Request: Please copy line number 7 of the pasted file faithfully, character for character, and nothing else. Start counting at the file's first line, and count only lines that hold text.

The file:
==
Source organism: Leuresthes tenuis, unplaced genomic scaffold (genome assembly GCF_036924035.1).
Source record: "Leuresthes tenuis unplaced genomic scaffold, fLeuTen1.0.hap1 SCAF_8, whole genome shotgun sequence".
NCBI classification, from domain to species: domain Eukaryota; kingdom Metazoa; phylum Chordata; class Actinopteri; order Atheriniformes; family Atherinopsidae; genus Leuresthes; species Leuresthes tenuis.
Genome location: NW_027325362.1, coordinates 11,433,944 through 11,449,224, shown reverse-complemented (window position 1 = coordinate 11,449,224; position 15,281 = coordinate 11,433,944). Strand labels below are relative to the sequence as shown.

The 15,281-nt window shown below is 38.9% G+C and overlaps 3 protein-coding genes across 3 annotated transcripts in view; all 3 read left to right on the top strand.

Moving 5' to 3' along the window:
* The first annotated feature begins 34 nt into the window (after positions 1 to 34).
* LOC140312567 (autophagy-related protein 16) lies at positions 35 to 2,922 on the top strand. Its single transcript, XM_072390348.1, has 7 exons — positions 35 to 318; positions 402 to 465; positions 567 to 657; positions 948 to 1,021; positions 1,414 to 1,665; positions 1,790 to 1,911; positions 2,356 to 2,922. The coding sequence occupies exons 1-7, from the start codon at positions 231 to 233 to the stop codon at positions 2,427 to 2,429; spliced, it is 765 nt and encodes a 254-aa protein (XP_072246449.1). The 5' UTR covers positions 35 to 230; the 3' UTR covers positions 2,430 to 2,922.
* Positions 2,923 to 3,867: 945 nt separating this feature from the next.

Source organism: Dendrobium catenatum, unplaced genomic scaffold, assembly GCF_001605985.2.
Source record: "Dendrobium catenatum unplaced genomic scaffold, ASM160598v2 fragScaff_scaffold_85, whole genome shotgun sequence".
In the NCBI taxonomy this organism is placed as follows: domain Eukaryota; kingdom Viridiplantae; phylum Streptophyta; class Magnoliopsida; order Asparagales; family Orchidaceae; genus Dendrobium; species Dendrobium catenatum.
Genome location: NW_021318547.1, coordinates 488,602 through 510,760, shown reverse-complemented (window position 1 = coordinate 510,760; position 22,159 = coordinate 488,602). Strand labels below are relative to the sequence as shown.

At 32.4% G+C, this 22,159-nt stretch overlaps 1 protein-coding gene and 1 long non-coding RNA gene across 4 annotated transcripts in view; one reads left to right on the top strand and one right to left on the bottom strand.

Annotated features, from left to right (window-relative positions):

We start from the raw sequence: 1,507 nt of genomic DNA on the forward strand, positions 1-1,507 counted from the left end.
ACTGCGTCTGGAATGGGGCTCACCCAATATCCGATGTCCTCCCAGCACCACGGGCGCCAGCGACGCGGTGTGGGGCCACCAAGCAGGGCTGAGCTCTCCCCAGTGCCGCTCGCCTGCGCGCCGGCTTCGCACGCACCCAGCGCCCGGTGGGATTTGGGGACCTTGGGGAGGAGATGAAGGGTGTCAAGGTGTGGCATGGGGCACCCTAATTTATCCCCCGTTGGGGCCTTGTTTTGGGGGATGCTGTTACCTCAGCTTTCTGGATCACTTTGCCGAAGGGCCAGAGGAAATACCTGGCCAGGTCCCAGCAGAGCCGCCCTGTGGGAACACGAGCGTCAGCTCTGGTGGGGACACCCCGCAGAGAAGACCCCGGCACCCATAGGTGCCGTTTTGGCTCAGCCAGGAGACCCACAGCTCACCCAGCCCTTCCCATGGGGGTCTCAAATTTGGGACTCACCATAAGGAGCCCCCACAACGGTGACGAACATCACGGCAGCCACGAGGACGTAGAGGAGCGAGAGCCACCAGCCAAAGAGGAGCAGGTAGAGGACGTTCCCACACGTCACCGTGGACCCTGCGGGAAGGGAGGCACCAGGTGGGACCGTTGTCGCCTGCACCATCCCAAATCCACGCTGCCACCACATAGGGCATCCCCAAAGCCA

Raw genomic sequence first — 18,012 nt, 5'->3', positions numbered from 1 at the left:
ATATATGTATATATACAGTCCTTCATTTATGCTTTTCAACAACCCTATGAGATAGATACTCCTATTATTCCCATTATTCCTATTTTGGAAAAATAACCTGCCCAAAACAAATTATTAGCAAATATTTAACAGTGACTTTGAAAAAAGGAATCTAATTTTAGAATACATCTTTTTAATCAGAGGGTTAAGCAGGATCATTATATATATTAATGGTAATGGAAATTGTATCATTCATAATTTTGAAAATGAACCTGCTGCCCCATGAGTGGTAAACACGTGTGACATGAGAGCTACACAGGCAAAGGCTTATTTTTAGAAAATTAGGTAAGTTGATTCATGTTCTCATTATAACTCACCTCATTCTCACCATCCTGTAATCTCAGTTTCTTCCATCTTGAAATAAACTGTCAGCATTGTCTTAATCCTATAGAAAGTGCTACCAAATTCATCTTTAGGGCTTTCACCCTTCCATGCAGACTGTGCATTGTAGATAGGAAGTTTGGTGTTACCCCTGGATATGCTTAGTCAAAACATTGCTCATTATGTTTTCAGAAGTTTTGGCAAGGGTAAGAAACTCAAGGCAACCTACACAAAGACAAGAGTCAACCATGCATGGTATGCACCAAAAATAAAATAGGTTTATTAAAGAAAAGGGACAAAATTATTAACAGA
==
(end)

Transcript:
* The first annotated feature begins 34 nt into the window (after positions 1 to 34).